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A common resume writing advice is to support achievements with numbers. Currently, I have this line on my resume:

Migrated whole test suite comprised of 100+ GUI tests and 700+ system tests to the next major release of the operating system with minimal modifications.

I've already sidestepped the issue that they were still testing on an old operating system whose extended life cycle support ended a year ago and which no customer ran our application on. It wasn't a difficult task, but neither was it trivial.

Most problems I solved were due to the nature of GUI/system tests and how badly they were written in the first place, and the non-straightforwardness of Linux font configuration, so leaving the type of tests out would undermine my accomplishment, while keeping it would, in my opinion, reflect negatively on the company, because that's an unhealthy ratio of tests to have (there were neither unit nor integration tests). The large number of tests was intended to put things into perspective and show that I couldn't possibly have brute forced my way through the problem.


Another common resume writing advice is to be specific about the achievements. The thing is I'd worked on adapting feature F from product A to product B, but feature F on product B ran extremely slow, and made even much slower (original time complexity squared) after a colleague took over from where I left off, and remained as slow after he passed the work on to a more senior developer. So I'm afraid that, on a slim chance, feature F on product B had gained a bad reputation in the industry, and I would be viewed negatively by association, unjustly. I don't want to leave it off either as that represented an important bulk of my rather short employment period.


How could I put them more positively and appealingly to potential employers?

  • It doesn't matter why it was where it was, or if it was out-of-date at the time. The fact is you did what you said you did, and therefore it's an accomplishment. Go with it! – Wesley Long Apr 4 '18 at 17:30
  • To add to @WesleyLong, unless it was your choice to stay with the outdated OS, you did your best to work with the technology decisions your company made – cdkMoose Apr 4 '18 at 19:56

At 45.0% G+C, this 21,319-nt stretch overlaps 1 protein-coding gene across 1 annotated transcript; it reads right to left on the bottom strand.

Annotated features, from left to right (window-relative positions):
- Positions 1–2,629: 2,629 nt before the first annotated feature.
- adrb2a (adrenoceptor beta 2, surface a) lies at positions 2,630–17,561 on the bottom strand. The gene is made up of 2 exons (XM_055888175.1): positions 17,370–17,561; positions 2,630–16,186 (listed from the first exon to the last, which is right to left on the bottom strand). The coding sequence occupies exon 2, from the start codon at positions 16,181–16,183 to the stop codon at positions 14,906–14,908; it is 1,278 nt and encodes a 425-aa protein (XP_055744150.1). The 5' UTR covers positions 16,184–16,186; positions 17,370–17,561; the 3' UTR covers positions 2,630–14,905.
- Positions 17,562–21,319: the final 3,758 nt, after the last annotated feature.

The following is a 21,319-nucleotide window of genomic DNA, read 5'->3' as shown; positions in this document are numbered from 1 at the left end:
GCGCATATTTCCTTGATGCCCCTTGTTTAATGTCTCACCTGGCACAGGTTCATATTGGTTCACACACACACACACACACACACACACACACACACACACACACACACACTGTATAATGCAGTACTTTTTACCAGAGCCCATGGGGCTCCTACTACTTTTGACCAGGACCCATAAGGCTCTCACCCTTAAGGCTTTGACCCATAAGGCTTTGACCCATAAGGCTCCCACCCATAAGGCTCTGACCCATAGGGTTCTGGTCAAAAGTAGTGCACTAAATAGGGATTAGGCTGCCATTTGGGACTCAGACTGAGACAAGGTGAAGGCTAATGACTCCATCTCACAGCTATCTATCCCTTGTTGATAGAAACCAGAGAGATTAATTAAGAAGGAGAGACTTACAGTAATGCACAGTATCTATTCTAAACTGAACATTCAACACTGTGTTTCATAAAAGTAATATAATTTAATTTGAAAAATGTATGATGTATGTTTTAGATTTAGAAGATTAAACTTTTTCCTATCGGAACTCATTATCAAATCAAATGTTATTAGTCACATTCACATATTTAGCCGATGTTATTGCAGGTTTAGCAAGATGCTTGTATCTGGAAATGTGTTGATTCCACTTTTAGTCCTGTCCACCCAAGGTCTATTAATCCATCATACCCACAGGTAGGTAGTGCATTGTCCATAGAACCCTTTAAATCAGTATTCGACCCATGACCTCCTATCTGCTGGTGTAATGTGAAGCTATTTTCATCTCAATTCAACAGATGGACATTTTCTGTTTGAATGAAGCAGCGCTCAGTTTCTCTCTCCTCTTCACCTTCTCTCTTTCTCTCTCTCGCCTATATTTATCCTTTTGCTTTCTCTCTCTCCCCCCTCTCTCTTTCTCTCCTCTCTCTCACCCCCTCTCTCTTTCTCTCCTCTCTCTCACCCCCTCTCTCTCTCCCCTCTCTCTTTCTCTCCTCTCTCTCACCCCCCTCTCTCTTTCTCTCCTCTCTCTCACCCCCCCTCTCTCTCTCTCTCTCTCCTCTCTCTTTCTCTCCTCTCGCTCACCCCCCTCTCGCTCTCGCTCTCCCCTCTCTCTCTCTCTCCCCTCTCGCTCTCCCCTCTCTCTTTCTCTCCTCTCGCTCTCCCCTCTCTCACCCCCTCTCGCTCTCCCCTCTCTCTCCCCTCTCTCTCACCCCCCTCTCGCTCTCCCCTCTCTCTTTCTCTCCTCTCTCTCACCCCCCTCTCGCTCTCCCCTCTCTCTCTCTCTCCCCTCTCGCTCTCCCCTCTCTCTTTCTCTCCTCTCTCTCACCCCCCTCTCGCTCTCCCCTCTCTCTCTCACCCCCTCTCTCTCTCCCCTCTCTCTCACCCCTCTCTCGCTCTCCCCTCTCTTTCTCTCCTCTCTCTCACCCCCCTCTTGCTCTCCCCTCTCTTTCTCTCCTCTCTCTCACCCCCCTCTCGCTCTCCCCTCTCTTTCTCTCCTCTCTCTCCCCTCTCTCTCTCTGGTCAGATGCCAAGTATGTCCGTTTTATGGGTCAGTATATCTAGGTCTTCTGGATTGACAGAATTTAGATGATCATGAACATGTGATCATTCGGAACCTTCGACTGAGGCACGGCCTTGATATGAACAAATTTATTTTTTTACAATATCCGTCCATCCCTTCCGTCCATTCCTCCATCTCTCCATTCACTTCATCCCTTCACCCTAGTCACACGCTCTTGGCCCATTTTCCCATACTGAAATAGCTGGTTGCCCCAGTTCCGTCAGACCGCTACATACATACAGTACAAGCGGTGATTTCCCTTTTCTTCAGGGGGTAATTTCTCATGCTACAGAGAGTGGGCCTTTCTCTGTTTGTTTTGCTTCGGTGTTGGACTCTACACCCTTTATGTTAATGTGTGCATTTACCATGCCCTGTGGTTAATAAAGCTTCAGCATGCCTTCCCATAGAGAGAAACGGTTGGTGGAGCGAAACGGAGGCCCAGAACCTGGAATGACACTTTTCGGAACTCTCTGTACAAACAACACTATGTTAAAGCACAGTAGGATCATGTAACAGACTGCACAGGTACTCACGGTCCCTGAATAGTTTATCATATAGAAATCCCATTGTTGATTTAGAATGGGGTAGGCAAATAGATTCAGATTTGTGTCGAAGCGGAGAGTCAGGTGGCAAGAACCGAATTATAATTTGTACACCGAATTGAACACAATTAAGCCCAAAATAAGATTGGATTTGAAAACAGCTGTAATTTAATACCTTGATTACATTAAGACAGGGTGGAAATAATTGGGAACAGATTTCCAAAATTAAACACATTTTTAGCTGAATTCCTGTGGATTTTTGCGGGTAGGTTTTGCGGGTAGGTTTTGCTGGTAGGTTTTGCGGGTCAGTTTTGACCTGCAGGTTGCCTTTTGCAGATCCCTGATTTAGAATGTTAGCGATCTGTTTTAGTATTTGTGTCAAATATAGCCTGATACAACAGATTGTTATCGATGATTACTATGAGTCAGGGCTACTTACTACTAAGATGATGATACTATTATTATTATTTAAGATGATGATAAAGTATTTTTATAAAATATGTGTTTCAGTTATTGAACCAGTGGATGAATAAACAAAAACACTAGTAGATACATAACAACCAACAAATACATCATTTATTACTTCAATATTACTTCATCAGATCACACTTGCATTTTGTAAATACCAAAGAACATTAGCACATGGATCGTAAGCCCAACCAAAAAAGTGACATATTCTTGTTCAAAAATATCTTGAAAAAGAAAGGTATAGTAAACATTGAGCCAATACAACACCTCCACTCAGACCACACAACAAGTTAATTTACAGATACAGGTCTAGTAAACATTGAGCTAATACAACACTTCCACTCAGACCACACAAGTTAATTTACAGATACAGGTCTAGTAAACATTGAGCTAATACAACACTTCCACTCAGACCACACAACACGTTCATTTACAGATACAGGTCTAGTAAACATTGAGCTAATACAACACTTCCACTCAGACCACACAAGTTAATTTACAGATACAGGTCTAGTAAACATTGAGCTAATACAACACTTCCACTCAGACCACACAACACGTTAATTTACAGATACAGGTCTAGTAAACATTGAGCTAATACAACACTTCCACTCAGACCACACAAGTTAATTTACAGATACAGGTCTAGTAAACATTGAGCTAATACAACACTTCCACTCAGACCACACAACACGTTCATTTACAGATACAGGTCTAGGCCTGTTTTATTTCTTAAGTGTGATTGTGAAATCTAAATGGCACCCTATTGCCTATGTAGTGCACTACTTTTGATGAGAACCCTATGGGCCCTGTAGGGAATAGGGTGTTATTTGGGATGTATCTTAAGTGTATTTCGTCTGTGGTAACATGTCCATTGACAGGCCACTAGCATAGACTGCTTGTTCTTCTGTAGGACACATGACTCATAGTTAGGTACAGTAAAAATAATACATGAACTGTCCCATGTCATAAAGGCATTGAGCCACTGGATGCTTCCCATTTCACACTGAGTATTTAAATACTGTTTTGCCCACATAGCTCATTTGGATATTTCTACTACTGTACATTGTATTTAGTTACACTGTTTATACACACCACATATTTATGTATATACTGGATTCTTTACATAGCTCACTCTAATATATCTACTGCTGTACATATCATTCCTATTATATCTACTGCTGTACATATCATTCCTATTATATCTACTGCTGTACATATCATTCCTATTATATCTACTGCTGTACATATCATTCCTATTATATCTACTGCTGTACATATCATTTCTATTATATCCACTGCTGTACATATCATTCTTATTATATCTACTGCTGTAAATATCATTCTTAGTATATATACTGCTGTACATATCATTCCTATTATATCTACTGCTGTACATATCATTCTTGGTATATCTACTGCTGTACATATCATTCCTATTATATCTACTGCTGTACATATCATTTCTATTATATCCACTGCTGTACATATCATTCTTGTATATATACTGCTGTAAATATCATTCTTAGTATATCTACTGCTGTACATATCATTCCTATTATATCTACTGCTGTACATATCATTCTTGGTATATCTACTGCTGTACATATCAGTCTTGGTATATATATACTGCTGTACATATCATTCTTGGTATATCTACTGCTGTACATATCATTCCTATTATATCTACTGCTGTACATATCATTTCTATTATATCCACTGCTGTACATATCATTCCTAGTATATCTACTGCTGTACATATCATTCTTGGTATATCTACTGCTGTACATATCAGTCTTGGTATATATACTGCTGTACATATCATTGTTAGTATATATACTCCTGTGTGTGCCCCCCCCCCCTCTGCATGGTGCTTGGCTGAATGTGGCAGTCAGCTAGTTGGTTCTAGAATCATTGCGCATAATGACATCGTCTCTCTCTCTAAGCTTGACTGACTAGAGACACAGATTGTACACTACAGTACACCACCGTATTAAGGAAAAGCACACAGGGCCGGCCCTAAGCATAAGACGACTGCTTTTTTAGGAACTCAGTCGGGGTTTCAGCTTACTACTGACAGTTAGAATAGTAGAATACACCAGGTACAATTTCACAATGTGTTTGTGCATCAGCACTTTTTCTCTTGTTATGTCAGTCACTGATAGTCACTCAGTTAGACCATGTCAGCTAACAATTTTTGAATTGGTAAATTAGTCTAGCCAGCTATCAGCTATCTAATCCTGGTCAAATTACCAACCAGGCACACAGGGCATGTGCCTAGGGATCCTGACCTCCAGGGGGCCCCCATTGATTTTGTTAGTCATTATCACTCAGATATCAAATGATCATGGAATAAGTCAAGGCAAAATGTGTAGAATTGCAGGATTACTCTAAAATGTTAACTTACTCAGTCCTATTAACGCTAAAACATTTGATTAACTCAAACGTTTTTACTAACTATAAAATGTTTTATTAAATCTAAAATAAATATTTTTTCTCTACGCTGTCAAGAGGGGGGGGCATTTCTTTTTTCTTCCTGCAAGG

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Your question was,

How could I put them more positively and appealingly to potential employers?

You need to keep in mind that you're trying to get potential employers to hire you, not your former employer.

In other words, to address your first concern:

leaving the type of tests out would undermine my accomplishment, while keeping it would, in my opinion, reflect negatively on the company

Being honest about how you made a specific accomplishment in a "bad" environment is a good thing, because it shows you know how to perform under sub-optimal conditions. Good hiring managers know that every environment has something less-than-optimal about it. Hiring a candidate who can only perform when everything around them is perfect isn't as useful as someone who can do good work even in less than perfect conditions: that is, someone who can upgrade an old system, add a feature to software that isn't up to date, etc.

So, if your goal is to:

to put things into perspective and show that I couldn't possibly have brute forced my way through the problem

then provide whatever background you need to do that - again, you're selling yourself, not the company you used to work for. To do that, focus on what you brought to the table. Focus on how you addressed the problem and how you were able to accomplish something unique, something where you added value (despite the implied "bad" situation).

You were also concerned about:

So I'm afraid that, on a slim chance, feature F on product B had gained a bad reputation in the industry, and I would be viewed negatively by association, unjustly

Chances are, if a product is big/important/well established enough to be known widely in the industry, then it'll be generally accepted that it has been created as a team effort by many people over a long period of time. In other words, if you claim to have developed a component in Microsoft Word, no one is going to hold you personally responsible for the public's opinion of Microsoft Word.

That said, specific product names are probably less important than explaining the overall scenario. Again, focus on yourself. Instead of naming specific branded products, describe the problem as you did here - that you were able to add a feature from one product onto another product. Think about what made you successful as you did that and describe those factors, rather than just focusing on naming or not naming the product, or the public's opinion about the product you worked on.

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